NASA reported on the successful testing of the spacecraft Orion rescue system
National Aeronautics and Space Administration (NASA) has conducted test of the emergency rescue system of the spacecraft Orion, according to Space.com portal. The system is designed for the safe return of the ship away from the launch vehicle in the event of a serious emergency situations at startup. As indicated by the source, in the tests conducted on a test stand of Nortrop Grumman, rescue system engine run for 30 seconds and 31 provided in the thrust kN.
Recall that the reusable spaceship Orion is designed for use in conjunction with a new super-heavy carrier rocket Space Launch System (SLS). His first tests were carried out in December 2014. The launch was carried out by a Boeing Delta IV rocket company, however, the exploitation of the media for manned missions in the future is not planned. In connection with these NASA has long been studying the question of whether there will be suitable for the new ship launches other media in the first place, Atlas V corporation Lockheed Martin.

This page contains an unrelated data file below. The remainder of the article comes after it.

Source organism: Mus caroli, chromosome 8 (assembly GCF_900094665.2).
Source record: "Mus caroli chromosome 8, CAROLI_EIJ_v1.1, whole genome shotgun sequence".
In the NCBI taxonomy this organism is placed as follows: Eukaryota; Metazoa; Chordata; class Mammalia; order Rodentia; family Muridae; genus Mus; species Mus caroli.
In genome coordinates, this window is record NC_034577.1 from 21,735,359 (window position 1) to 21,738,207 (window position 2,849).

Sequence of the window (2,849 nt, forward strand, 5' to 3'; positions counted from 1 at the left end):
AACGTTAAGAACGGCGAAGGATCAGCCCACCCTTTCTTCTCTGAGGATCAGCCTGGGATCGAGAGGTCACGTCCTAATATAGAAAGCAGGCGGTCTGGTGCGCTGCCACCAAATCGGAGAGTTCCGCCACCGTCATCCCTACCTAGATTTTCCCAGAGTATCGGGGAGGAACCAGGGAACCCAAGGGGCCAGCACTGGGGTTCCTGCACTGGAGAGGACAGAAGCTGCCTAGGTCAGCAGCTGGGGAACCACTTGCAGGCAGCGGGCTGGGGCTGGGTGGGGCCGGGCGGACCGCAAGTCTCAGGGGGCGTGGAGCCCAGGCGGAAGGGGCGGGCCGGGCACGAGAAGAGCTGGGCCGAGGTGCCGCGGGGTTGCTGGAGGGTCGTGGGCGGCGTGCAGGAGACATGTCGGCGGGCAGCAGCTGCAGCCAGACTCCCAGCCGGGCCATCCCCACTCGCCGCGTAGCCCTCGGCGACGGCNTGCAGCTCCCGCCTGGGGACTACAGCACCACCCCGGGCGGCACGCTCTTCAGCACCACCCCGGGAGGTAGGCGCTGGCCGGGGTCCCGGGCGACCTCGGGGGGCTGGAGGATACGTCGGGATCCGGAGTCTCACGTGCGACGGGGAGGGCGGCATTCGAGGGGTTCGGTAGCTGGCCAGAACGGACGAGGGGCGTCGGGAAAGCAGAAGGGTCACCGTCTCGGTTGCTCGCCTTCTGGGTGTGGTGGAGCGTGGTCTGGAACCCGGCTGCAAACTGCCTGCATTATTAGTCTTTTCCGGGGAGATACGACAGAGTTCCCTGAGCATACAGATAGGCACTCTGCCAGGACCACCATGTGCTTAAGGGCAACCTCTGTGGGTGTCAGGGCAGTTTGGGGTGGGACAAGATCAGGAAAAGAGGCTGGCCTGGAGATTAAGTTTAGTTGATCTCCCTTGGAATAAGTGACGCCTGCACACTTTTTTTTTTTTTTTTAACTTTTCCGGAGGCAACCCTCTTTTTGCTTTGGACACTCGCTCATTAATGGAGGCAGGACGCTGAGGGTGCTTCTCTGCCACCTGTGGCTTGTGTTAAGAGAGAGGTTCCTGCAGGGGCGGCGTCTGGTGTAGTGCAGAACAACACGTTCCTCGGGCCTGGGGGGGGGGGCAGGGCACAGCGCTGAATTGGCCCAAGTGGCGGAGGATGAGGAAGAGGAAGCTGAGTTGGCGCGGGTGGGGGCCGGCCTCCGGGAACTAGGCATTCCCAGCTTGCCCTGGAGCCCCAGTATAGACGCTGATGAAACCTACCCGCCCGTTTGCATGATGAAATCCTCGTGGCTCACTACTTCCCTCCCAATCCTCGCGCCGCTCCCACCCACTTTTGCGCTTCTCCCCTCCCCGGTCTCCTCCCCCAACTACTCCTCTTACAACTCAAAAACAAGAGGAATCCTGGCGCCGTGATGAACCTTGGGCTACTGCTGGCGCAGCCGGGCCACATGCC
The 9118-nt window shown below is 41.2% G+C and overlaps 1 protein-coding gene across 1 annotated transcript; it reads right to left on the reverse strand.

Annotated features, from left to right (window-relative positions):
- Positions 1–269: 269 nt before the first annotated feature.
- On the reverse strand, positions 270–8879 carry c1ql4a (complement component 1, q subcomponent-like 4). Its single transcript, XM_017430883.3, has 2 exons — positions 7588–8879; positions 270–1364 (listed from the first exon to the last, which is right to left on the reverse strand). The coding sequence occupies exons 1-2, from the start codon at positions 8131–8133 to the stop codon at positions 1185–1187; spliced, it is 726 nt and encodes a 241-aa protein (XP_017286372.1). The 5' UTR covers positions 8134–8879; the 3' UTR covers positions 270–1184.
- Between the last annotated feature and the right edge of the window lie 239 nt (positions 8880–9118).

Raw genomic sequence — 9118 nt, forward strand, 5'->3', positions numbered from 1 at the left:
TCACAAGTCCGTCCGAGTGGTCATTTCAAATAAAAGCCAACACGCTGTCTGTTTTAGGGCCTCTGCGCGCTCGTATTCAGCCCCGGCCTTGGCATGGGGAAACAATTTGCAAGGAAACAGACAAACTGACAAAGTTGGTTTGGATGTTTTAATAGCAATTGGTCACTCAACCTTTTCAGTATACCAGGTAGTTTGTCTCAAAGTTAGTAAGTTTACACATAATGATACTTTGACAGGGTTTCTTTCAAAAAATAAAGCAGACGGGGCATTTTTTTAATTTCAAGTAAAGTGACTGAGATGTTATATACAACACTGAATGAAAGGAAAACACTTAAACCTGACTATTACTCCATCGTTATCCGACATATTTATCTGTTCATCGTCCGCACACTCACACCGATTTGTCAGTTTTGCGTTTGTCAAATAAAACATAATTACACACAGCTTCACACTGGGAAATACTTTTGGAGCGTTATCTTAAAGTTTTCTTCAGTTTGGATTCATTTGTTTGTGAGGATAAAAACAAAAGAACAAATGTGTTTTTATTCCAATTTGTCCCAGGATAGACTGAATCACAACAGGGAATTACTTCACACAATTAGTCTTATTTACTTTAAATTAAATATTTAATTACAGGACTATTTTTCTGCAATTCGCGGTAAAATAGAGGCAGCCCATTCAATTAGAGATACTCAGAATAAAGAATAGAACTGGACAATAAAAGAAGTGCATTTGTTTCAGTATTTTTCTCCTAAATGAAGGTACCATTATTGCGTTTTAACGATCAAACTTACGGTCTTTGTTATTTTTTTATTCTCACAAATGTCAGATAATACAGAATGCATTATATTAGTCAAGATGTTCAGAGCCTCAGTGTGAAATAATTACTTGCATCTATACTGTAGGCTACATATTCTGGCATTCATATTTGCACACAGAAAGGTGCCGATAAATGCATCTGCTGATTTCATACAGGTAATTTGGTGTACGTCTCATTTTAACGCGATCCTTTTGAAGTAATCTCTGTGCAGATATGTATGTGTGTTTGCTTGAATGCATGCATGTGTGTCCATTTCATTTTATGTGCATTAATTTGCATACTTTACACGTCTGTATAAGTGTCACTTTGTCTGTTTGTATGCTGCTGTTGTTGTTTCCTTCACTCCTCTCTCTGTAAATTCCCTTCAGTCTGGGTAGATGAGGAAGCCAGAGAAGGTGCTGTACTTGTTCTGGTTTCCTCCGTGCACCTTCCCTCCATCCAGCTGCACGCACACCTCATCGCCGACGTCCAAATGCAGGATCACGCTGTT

The combination of the carrier rocket SLS and Orion capsule in the coming years are going to be used for missions to the moon, and in the longer term (somewhere in the 2030's) and for manned missions to Mars. If the specified carrier rocket will not be ready by June 2020, it is likely that to send a ship around the Moon as part of the test mission EM-1 space agency can use a commercial rocket. it is planned to carry out this mission in automatic mode and without crew. And in 2022, the year the agency plans to carry out a manned mission to the natural satellite of the Earth. During the test, the ship's rescue system Engine Orion alternately eight nozzles were launched, located along the circumference of the test layout. Due to their ship in an emergency department from the launch vehicle can carry out orientation in space and to ensure the ship's departure. If the start will take place normally, the rescue system will reset the engine together with the upper stage.
"This trial - the first of the series, the results of which will assess the capabilities of the engine used in future manned flights," - commented in NASA.
The agency also added that last week off the coast of North Carolina has successfully completed testing of the ship stabilization system, which will be necessary when the ship splashdown.
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